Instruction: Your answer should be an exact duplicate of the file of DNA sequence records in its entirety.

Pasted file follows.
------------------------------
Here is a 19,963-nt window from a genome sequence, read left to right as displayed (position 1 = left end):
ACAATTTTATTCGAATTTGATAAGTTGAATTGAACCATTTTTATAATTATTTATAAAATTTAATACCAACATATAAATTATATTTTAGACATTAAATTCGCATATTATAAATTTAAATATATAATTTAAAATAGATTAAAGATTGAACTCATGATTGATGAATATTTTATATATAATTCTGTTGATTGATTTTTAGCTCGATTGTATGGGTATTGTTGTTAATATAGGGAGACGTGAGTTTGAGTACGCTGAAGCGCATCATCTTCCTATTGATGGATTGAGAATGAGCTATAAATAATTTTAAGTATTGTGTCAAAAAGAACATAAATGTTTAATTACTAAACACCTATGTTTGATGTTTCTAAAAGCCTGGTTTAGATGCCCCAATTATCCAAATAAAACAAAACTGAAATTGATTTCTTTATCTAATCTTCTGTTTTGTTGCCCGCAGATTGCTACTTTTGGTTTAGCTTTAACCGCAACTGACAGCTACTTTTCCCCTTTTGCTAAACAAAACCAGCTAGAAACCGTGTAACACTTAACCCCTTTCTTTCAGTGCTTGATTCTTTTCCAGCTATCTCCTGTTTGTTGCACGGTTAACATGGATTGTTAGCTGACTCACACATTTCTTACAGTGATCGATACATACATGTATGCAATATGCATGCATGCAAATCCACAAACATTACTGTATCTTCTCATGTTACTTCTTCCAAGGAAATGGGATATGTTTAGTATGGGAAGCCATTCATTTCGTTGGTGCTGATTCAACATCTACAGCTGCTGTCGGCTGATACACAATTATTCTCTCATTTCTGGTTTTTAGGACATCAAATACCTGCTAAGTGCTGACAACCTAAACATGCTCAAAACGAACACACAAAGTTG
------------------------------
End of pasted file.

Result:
Here is a 19,963-nt window from a genome sequence, read left to right as displayed (position 1 = left end):
ACAATTTTATTCGAATTTGATAAGTTGAATTGAACCATTTTTATAATTATTTATAAAATTTAATACCAACATATAAATTATATTTTAGACATTAAATTCGCATATTATAAATTTAAATATATAATTTAAAATAGATTAAAGATTGAACTCATGATTGATGAATATTTTATATATAATTCTGTTGATTGATTTTTAGCTCGATTGTATGGGTATTGTTGTTAATATAGGGAGACGTGAGTTTGAGTACGCTGAAGCGCATCATCTTCCTATTGATGGATTGAGAATGAGCTATAAATAATTTTAAGTATTGTGTCAAAAAGAACATAAATGTTTAATTACTAAACACCTATGTTTGATGTTTCTAAAAGCCTGGTTTAGATGCCCCAATTATCCAAATAAAACAAAACTGAAATTGATTTCTTTATCTAATCTTCTGTTTTGTTGCCCGCAGATTGCTACTTTTGGTTTAGCTTTAACCGCAACTGACAGCTACTTTTCCCCTTTTGCTAAACAAAACCAGCTAGAAACCGTGTAACACTTAACCCCTTTCTTTCAGTGCTTGATTCTTTTCCAGCTATCTCCTGTTTGTTGCACGGTTAACATGGATTGTTAGCTGACTCACACATTTCTTACAGTGATCGATACATACATGTATGCAATATGCATGCATGCAAATCCACAAACATTACTGTATCTTCTCATGTTACTTCTTCCAAGGAAATGGGATATGTTTAGTATGGGAAGCCATTCATTTCGTTGGTGCTGATTCAACATCTACAGCTGCTGTCGGCTGATACACAATTATTCTCTCATTTCTGGTTTTTAGGACATCAAATACCTGCTAAGTGCTGACAACCTAAACATGCTCAAAACGAACACACAAAGTTG